To convert from polar to rectangular:

#x=rcos theta #

#y=rsin theta#

To convert from rectangular to polar:

#r^2=x^2+y^2#

#tan theta= y/x#

This is where these equations come from:

Basically, if you are given an #(r,theta)# -a polar coordinate- , you can plug your #r# and #theta# into your equation for #x=rcos theta
# and #y=rsin theta# to get your #(x,y)#.

The same holds true for if you are given an #(x,y)#-a rectangular coordinate- instead. You can solve for #r# in #r^2=x^2+y^2# to get #r=sqrt(x^2+y^2)# and solve for #theta# in #tan theta= y/x# to get #theta=arctan (y/x)# (arctan is just tan inverse, or #tan^-1#). Note that there can be infinitely many polar coordinates that mean the same thing. For example, #(5, pi/3)=(5,-5pi/3)=(-5,4pi/3)=(-5,-2pi/3)#...However, by convention, we are always measuring positive #theta# COUNTERCLOCKWISE from the x-axis, even if our #r# is negative.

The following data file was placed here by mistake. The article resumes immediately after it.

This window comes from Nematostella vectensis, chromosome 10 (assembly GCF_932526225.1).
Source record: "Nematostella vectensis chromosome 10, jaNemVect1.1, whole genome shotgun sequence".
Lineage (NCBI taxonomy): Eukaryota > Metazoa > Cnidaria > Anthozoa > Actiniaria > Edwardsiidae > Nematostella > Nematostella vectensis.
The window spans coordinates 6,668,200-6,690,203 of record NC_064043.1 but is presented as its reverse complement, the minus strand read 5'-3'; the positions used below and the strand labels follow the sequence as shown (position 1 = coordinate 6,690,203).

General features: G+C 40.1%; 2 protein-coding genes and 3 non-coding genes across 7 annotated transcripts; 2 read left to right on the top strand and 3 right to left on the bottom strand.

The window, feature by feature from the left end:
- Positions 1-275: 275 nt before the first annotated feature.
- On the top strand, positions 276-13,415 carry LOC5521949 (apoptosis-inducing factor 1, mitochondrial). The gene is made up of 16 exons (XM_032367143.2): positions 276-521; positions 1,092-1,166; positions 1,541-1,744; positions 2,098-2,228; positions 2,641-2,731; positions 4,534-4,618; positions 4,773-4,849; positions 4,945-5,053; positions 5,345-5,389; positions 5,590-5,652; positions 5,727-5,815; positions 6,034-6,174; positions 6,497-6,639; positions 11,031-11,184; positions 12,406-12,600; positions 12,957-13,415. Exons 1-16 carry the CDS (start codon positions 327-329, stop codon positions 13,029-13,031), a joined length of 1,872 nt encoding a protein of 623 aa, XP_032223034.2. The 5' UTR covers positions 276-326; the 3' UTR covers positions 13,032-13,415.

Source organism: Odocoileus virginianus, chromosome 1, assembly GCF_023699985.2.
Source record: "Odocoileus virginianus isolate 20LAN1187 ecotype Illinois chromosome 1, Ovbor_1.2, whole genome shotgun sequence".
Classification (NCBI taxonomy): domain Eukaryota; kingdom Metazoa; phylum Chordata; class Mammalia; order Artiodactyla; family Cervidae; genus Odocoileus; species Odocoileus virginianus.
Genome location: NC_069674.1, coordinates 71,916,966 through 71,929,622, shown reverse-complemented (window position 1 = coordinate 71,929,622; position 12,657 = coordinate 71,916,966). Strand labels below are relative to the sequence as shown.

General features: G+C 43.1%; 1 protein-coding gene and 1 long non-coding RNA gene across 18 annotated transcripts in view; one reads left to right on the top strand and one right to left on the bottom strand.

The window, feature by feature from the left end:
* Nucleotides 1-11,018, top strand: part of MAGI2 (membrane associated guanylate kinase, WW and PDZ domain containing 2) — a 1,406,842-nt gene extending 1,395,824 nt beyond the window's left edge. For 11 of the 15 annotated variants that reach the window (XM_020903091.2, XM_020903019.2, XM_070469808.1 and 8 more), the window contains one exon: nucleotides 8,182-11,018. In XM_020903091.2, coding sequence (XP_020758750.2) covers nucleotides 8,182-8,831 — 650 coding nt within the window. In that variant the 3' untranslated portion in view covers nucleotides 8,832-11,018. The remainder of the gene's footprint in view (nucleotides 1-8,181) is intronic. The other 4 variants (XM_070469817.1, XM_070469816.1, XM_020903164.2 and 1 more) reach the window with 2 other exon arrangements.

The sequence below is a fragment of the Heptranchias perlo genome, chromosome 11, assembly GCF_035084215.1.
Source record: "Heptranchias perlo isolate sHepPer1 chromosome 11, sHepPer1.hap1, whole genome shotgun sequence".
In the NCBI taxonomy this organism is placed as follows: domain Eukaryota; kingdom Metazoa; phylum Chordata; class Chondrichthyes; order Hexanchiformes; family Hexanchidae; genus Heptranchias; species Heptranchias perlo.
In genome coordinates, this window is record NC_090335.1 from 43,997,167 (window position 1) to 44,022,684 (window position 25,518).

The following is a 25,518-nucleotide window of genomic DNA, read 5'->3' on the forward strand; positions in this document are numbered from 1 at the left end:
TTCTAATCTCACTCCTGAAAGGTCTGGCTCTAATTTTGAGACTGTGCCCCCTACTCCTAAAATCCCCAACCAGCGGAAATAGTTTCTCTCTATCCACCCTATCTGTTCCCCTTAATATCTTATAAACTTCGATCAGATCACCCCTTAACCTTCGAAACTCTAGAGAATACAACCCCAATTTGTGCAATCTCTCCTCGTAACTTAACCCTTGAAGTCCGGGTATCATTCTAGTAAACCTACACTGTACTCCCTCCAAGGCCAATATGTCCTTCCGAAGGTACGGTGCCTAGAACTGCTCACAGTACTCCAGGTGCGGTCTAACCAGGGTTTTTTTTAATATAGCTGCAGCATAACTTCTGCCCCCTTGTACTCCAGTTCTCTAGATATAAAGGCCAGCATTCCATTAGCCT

Let's look at a couple examples.

( 1)Convert #(4,2pi/3)# into Cartesian coordinates.

So we just plug in our #r=4# and #theta= 2pi/3# into

#x=4cos 2pi/3=-2#

#y=4sin 2pi/3=2sqrt3#

The cartersian coordinate is #(-2,2sqrt3)#

(2) Convert #(1,1)# into polar coordinates. ( since there are many posibilites of this, the restriction here is that #r# must be positive and #theta# must be between 0 and #pi#)

So, #x=1# and #y=1#. We can find # r# and #theta# from:

#r=sqrt(1^2+1^2)=sqrt2#

#theta=arctan (y/x)=arctan(1)=pi/4#

The polar coordinate is #(sqrt2,pi/4)#